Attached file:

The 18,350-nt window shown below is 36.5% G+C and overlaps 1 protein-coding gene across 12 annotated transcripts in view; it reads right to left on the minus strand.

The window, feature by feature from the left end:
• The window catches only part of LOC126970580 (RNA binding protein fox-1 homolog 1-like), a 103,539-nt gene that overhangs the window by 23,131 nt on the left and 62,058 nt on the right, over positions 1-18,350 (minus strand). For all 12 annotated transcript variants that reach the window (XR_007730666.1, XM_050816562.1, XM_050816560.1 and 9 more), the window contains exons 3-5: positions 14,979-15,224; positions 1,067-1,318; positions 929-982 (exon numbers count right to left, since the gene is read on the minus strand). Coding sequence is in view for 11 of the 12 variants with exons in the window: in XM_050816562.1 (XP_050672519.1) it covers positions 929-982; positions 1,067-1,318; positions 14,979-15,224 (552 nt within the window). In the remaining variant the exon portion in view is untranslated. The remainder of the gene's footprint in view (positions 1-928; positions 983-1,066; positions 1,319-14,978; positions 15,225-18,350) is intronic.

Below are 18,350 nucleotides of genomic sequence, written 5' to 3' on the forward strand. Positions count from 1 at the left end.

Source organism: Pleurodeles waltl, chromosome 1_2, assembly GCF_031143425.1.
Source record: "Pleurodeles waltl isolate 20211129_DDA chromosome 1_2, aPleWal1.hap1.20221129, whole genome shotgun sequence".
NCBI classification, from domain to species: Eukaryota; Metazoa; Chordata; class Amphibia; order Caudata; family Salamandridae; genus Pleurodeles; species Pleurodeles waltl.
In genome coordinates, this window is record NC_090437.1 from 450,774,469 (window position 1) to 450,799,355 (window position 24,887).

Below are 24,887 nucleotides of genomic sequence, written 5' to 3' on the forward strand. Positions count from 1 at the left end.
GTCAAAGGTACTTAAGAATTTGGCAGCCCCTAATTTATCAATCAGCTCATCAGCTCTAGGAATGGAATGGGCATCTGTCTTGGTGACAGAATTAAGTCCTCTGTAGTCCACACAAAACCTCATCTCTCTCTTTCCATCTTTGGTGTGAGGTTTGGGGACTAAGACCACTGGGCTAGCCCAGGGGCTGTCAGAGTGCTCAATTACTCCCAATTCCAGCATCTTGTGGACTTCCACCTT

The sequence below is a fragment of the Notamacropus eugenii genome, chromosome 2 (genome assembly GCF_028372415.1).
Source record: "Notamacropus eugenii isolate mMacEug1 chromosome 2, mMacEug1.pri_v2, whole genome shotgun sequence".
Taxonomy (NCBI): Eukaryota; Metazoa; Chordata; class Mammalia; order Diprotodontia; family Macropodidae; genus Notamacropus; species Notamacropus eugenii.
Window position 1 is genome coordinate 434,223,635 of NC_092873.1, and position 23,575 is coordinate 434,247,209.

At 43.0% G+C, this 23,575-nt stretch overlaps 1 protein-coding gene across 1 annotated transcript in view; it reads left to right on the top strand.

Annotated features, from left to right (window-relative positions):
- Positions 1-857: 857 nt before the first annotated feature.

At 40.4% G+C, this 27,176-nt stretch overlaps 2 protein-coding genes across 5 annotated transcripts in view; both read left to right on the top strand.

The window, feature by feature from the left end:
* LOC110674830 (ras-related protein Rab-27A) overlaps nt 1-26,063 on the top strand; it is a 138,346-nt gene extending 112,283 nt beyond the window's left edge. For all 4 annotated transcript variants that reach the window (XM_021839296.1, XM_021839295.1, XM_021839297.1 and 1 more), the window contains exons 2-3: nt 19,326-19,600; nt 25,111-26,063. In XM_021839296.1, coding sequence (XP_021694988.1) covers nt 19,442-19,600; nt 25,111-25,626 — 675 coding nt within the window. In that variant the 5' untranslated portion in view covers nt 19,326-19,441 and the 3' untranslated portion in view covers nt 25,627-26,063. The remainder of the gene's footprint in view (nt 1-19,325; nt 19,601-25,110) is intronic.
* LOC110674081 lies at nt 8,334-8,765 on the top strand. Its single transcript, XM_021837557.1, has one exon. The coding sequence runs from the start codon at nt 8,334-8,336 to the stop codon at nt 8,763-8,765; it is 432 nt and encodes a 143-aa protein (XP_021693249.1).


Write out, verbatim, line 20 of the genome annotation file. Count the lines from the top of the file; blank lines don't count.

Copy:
* LOC110674830 (ras-related protein Rab-27A) overlaps nt 1-26,063 on the top strand; it is a 138,346-nt gene extending 112,283 nt beyond the window's left edge. For all 4 annotated transcript variants that reach the window (XM_021839296.1, XM_021839295.1, XM_021839297.1 and 1 more), the window contains exons 2-3: nt 19,326-19,600; nt 25,111-26,063. In XM_021839296.1, coding sequence (XP_021694988.1) covers nt 19,442-19,600; nt 25,111-25,626 — 675 coding nt within the window. In that variant the 5' untranslated portion in view covers nt 19,326-19,441 and the 3' untranslated portion in view covers nt 25,627-26,063. The remainder of the gene's footprint in view (nt 1-19,325; nt 19,601-25,110) is intronic.